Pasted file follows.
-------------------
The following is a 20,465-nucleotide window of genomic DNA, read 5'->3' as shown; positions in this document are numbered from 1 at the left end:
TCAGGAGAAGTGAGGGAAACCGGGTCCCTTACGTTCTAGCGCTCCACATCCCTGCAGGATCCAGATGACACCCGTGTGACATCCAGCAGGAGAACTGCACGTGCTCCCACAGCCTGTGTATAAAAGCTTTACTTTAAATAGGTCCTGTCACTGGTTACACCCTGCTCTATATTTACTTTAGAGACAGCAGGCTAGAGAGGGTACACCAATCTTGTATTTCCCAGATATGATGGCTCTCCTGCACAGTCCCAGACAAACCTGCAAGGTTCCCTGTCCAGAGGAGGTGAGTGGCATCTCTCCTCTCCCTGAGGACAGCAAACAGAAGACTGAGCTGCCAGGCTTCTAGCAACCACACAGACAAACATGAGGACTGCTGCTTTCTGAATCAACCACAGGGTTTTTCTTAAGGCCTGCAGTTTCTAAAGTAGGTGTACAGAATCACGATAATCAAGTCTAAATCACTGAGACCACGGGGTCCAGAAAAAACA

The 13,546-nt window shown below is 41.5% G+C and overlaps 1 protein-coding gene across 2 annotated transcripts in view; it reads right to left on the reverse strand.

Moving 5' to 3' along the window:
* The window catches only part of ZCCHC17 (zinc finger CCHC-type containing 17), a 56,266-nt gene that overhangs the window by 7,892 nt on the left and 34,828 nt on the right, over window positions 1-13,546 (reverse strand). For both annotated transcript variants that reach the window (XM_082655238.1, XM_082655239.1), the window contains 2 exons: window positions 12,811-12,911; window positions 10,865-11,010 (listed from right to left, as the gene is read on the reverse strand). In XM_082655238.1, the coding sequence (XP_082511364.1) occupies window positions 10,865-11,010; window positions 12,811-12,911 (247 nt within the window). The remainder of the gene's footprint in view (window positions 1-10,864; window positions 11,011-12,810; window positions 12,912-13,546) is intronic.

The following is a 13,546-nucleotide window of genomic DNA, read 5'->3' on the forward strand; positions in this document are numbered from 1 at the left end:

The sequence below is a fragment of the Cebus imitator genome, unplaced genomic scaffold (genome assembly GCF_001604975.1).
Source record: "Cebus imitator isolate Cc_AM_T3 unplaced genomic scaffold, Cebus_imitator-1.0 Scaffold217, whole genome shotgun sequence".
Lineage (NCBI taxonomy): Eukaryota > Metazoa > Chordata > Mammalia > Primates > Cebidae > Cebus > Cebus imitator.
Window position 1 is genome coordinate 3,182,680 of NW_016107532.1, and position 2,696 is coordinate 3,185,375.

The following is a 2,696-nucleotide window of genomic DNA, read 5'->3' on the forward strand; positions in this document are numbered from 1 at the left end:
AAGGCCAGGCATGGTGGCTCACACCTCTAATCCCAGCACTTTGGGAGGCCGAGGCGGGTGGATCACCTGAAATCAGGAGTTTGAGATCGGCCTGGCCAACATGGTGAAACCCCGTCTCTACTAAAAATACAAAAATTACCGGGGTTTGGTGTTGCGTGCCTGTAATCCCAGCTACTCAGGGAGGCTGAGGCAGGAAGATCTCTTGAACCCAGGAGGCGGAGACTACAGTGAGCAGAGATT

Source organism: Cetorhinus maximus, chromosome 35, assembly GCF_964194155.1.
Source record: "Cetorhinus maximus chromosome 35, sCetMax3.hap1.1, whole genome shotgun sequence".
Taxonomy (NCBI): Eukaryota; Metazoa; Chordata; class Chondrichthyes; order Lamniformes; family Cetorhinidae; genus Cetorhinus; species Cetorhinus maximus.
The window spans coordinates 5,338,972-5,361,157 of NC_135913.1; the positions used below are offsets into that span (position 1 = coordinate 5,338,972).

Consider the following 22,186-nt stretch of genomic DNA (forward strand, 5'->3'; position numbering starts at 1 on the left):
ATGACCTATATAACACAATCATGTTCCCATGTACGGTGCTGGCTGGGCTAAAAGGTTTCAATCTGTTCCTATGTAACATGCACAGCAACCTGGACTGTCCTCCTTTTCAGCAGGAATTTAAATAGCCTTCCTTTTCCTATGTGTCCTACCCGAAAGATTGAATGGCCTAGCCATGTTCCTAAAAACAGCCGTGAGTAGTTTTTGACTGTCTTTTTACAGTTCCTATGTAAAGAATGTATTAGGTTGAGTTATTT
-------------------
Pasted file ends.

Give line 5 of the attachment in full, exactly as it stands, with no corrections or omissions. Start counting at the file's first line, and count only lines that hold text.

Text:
* The window catches only part of ZCCHC17 (zinc finger CCHC-type containing 17), a 56,266-nt gene that overhangs the window by 7,892 nt on the left and 34,828 nt on the right, over window positions 1-13,546 (reverse strand). For both annotated transcript variants that reach the window (XM_082655238.1, XM_082655239.1), the window contains 2 exons: window positions 12,811-12,911; window positions 10,865-11,010 (listed from right to left, as the gene is read on the reverse strand). In XM_082655238.1, the coding sequence (XP_082511364.1) occupies window positions 10,865-11,010; window positions 12,811-12,911 (247 nt within the window). The remainder of the gene's footprint in view (window positions 1-10,864; window positions 11,011-12,810; window positions 12,912-13,546) is intronic.